BUG? What happened to basePackage? Follow
Previously there was a basePackage option:
<option name="basePackage" value="cgta.olib" />
object under the scala facet for modules.
I am unable to find that since trying out the new version (which has broken other things as well).
Where is it located? I used to use gen-idea because it let me set it programmatically in the sbt file and then share that
setting with my entire team.
We have to have basePackage set on a per module basis because we expect that our package objects will be in scope,
if this isn't available then every new file is made with one package line at the top, instead of breaking the package line up properly,
which is obviously very frustrating and then causes compile errors for our projects.
This coupled with the broken import resolution is causing us issues in being able to move our team to the newest version of intellij.
I know you guys are busy but we have been waiting to get these issues (as well as proper scala js cross compilation support) fixed for a long time.
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The basePackage options were temporary hidden because of the total project configuration redesign (which is mostly complete now).
These options should not affect neither reference resoultion, nor project compilation (they apply only to newly created files).
Anyway, we're going to return these options soon (SCL-8360).
It does affect every single file we create or move, so it's pretty significant
locker for us since we rely on package objects to emulate a roll your own
So, while I understand it doesn't affect existing files it does break things
we rely on so it's a bug to us.
We cannot create files or move them without introducing errors into our codebase.
So I am sitting back on an old version and using gen-idea until this is supported.
Some of the other devs here don't create/move as often, however it's still very
annoying that they have to go up and manually chain the package clause
because this feature was removed with no warning.
This is on top of all local imports from companions being broken for months and
no update on a timeframe for a fix.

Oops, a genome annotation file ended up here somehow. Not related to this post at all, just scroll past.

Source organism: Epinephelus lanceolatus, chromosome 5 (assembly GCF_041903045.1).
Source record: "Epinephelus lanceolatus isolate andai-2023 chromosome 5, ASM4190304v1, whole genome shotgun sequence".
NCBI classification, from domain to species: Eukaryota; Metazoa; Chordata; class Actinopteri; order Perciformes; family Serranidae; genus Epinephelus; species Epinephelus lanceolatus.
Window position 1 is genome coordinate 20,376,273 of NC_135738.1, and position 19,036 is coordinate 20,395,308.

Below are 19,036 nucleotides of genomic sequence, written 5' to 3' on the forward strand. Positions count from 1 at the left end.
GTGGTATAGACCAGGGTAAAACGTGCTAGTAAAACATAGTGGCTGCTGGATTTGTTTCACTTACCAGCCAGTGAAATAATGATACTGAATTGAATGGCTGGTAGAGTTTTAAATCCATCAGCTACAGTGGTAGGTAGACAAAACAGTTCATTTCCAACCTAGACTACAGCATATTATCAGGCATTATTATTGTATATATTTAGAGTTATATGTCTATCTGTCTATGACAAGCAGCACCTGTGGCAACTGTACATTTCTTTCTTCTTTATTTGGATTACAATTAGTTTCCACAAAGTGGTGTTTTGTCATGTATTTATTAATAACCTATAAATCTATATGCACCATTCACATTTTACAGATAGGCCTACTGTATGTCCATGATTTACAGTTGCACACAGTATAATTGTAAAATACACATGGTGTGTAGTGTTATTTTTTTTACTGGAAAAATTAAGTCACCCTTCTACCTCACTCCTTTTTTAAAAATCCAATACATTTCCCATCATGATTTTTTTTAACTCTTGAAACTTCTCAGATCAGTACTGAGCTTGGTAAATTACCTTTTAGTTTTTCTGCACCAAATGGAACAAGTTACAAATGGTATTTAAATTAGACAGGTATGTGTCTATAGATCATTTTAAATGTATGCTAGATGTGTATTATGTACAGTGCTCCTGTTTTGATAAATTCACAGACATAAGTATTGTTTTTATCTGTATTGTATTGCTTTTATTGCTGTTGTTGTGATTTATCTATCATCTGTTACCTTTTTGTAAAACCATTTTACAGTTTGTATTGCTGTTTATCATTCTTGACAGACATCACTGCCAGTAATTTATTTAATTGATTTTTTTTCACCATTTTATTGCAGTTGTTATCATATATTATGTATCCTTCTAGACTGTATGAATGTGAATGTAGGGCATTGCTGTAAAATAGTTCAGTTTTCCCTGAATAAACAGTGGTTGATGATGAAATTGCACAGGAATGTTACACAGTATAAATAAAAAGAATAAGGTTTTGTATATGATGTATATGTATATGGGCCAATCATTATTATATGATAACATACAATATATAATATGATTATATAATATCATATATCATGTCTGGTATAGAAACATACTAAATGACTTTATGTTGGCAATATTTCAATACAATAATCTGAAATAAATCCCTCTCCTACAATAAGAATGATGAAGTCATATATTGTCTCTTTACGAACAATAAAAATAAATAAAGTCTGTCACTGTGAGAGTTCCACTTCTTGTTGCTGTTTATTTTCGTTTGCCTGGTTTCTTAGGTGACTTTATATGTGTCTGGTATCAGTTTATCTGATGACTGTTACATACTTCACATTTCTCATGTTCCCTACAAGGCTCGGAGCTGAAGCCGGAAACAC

It seems as breaking features users rely on is viewed not as introducing bugs but rather
as introducing new feature requests. So functionality users are depending on will
stay broken until something get's implemented in the future at "meh that's just a
feature request," "hmm he should not have relied on that feature anyhow speed."
I understand that some users use the community edition, I started buying the Ultimate
intellij solely to support the great work being done Scala Plugin, however willy-nilly
breaking things I rely on and telling me it's not a big deal, is a big deal to me.
At some point installing the latest version of the Scala Plugin went from being excited
about more and more of scala being supported to being terrified that some developer
has decided to blindly break some feature and then refuse to consider that a bug that
needs to be urgently fixed.
While reading your answer I just realized how to close https://youtrack.jetbrains.com/issue/SCL-7841 in simple way. The idea is quite obvious, as local imports are most probably hand-written (IDE auto-import puts everything on top of file), so IDE shouldn't think that fully-qualified path for such imports is right thing (it's still ok to put local imports in lexicografical order). Fix will be available in EAP build, which I'm planning to release today.
Anyway sorry for all inconveniences, and thank you for being our user.
Thank you so much!
I am very happy to be an intellij user as you guys made such great strides
in making a useable IDE for Scala back when eclipse was unusable. Before that life
was pretty miserable: write Java and get great tooling or use scala and get a great
However even the early version of the intellij plugin tilted that balance in Scala's favor.
Things have steadily improved since so I guess I can take it for granted at times how
far things have come.
Restricting the fix to local imports isn't perfect for all of our use cases, our practice is
that things below the copyright notice (which is itself below the imports) are managed
by the programmers manually.
But it's close enough that it won't be a big deal to clean up the files that don't match and
this solution is possibly a more clear demarcation between which imports Idea owns
and which one the developer will be handling.
So thank you so much for fixing this!